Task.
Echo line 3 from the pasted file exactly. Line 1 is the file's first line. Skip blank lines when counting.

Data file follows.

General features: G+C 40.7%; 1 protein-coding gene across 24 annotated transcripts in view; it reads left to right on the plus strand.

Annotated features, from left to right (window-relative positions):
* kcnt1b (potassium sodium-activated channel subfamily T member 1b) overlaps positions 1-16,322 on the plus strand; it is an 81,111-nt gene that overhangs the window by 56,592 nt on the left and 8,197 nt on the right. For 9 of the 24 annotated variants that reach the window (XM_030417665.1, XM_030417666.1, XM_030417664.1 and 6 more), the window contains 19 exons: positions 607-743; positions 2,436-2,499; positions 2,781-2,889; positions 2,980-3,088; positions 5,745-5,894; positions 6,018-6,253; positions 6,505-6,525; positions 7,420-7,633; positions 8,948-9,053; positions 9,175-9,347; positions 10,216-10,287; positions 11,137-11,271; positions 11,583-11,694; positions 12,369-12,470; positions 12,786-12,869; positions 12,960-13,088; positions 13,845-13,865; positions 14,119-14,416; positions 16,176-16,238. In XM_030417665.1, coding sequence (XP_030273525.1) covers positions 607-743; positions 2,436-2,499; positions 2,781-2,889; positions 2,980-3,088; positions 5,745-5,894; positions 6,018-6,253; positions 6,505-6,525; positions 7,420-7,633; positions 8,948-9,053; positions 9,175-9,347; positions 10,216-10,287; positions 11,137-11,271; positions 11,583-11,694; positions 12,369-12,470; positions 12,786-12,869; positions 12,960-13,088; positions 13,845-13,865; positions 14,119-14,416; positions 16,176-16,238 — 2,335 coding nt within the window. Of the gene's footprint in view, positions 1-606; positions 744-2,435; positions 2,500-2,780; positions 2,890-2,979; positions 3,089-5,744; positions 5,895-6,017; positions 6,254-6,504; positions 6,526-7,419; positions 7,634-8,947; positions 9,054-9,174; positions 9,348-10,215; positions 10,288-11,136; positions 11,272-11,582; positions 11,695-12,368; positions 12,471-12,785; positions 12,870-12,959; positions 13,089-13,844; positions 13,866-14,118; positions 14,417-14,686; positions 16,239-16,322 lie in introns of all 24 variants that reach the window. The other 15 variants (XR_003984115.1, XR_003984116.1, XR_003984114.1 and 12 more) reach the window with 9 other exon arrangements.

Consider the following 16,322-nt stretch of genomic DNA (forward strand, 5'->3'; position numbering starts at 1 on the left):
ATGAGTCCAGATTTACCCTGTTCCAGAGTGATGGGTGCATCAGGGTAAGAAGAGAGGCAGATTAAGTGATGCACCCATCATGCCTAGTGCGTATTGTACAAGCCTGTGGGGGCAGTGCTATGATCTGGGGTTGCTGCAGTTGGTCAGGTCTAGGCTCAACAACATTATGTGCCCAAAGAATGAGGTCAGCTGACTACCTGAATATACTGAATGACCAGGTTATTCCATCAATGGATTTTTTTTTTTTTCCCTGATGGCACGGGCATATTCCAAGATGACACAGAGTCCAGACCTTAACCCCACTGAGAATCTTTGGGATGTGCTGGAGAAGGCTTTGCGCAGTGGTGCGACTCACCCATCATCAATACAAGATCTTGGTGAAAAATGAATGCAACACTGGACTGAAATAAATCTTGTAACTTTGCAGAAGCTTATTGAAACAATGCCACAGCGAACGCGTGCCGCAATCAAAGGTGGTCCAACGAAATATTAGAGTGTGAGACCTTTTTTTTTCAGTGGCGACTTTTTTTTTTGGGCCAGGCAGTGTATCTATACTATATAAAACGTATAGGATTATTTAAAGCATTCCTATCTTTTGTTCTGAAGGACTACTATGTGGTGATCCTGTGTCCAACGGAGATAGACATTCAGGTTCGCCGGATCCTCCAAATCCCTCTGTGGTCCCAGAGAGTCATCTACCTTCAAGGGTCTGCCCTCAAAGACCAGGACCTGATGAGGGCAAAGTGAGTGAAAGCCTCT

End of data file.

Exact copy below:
* kcnt1b (potassium sodium-activated channel subfamily T member 1b) overlaps positions 1-16,322 on the plus strand; it is an 81,111-nt gene that overhangs the window by 56,592 nt on the left and 8,197 nt on the right. For 9 of the 24 annotated variants that reach the window (XM_030417665.1, XM_030417666.1, XM_030417664.1 and 6 more), the window contains 19 exons: positions 607-743; positions 2,436-2,499; positions 2,781-2,889; positions 2,980-3,088; positions 5,745-5,894; positions 6,018-6,253; positions 6,505-6,525; positions 7,420-7,633; positions 8,948-9,053; positions 9,175-9,347; positions 10,216-10,287; positions 11,137-11,271; positions 11,583-11,694; positions 12,369-12,470; positions 12,786-12,869; positions 12,960-13,088; positions 13,845-13,865; positions 14,119-14,416; positions 16,176-16,238. In XM_030417665.1, coding sequence (XP_030273525.1) covers positions 607-743; positions 2,436-2,499; positions 2,781-2,889; positions 2,980-3,088; positions 5,745-5,894; positions 6,018-6,253; positions 6,505-6,525; positions 7,420-7,633; positions 8,948-9,053; positions 9,175-9,347; positions 10,216-10,287; positions 11,137-11,271; positions 11,583-11,694; positions 12,369-12,470; positions 12,786-12,869; positions 12,960-13,088; positions 13,845-13,865; positions 14,119-14,416; positions 16,176-16,238 — 2,335 coding nt within the window. Of the gene's footprint in view, positions 1-606; positions 744-2,435; positions 2,500-2,780; positions 2,890-2,979; positions 3,089-5,744; positions 5,895-6,017; positions 6,254-6,504; positions 6,526-7,419; positions 7,634-8,947; positions 9,054-9,174; positions 9,348-10,215; positions 10,288-11,136; positions 11,272-11,582; positions 11,695-12,368; positions 12,471-12,785; positions 12,870-12,959; positions 13,089-13,844; positions 13,866-14,118; positions 14,417-14,686; positions 16,239-16,322 lie in introns of all 24 variants that reach the window. The other 15 variants (XR_003984115.1, XR_003984116.1, XR_003984114.1 and 12 more) reach the window with 9 other exon arrangements.